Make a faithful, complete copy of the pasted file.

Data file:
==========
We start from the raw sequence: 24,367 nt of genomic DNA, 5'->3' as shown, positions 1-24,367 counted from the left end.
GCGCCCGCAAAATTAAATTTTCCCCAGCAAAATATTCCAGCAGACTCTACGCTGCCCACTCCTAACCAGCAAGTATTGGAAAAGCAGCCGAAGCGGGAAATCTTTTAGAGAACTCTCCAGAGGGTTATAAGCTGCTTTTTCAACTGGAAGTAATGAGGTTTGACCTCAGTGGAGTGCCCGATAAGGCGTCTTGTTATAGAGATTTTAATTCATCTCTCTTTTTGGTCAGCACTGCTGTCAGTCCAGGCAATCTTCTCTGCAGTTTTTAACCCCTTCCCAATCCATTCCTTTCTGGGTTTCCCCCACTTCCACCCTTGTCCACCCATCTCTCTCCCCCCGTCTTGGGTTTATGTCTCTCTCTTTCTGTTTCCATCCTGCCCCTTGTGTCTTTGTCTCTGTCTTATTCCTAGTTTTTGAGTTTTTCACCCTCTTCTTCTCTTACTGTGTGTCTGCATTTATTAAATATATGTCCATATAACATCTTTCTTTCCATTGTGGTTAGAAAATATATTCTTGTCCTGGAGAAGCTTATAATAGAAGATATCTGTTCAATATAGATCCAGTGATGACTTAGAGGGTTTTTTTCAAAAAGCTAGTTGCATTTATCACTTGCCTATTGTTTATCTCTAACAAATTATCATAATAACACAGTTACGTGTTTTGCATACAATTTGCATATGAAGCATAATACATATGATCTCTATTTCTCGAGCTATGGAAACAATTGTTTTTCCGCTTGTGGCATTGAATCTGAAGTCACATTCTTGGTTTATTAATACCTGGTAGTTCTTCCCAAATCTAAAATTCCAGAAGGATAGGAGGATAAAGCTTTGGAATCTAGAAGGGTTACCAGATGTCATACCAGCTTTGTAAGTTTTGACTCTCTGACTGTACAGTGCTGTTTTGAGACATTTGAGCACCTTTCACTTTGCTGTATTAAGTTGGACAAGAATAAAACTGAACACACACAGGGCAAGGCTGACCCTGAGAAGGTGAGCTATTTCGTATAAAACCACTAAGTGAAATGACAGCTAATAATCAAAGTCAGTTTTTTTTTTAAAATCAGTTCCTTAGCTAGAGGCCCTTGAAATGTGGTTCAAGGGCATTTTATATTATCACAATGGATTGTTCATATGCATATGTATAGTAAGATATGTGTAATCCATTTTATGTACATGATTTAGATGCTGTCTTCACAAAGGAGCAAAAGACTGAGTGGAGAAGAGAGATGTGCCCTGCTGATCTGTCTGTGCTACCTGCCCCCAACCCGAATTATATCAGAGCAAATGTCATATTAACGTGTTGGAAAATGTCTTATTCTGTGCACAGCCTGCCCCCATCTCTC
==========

We start from the raw sequence: 24,367 nt of genomic DNA, 5'->3' as shown, positions 1-24,367 counted from the left end.
GCGCCCGCAAAATTAAATTTTCCCCAGCAAAATATTCCAGCAGACTCTACGCTGCCCACTCCTAACCAGCAAGTATTGGAAAAGCAGCCGAAGCGGGAAATCTTTTAGAGAACTCTCCAGAGGGTTATAAGCTGCTTTTTCAACTGGAAGTAATGAGGTTTGACCTCAGTGGAGTGCCCGATAAGGCGTCTTGTTATAGAGATTTTAATTCATCTCTCTTTTTGGTCAGCACTGCTGTCAGTCCAGGCAATCTTCTCTGCAGTTTTTAACCCCTTCCCAATCCATTCCTTTCTGGGTTTCCCCCACTTCCACCCTTGTCCACCCATCTCTCTCCCCCCGTCTTGGGTTTATGTCTCTCTCTTTCTGTTTCCATCCTGCCCCTTGTGTCTTTGTCTCTGTCTTATTCCTAGTTTTTGAGTTTTTCACCCTCTTCTTCTCTTACTGTGTGTCTGCATTTATTAAATATATGTCCATATAACATCTTTCTTTCCATTGTGGTTAGAAAATATATTCTTGTCCTGGAGAAGCTTATAATAGAAGATATCTGTTCAATATAGATCCAGTGATGACTTAGAGGGTTTTTTTCAAAAAGCTAGTTGCATTTATCACTTGCCTATTGTTTATCTCTAACAAATTATCATAATAACACAGTTACGTGTTTTGCATACAATTTGCATATGAAGCATAATACATATGATCTCTATTTCTCGAGCTATGGAAACAATTGTTTTTCCGCTTGTGGCATTGAATCTGAAGTCACATTCTTGGTTTATTAATACCTGGTAGTTCTTCCCAAATCTAAAATTCCAGAAGGATAGGAGGATAAAGCTTTGGAATCTAGAAGGGTTACCAGATGTCATACCAGCTTTGTAAGTTTTGACTCTCTGACTGTACAGTGCTGTTTTGAGACATTTGAGCACCTTTCACTTTGCTGTATTAAGTTGGACAAGAATAAAACTGAACACACACAGGGCAAGGCTGACCCTGAGAAGGTGAGCTATTTCGTATAAAACCACTAAGTGAAATGACAGCTAATAATCAAAGTCAGTTTTTTTTTTAAAATCAGTTCCTTAGCTAGAGGCCCTTGAAATGTGGTTCAAGGGCATTTTATATTATCACAATGGATTGTTCATATGCATATGTATAGTAAGATATGTGTAATCCATTTTATGTACATGATTTAGATGCTGTCTTCACAAAGGAGCAAAAGACTGAGTGGAGAAGAGAGATGTGCCCTGCTGATCTGTCTGTGCTACCTGCCCCCAACCCGAATTATATCAGAGCAAATGTCATATTAACGTGTTGGAAAATGTCTTATTCTGTGCACAGCCTGCCCCCATCTCTC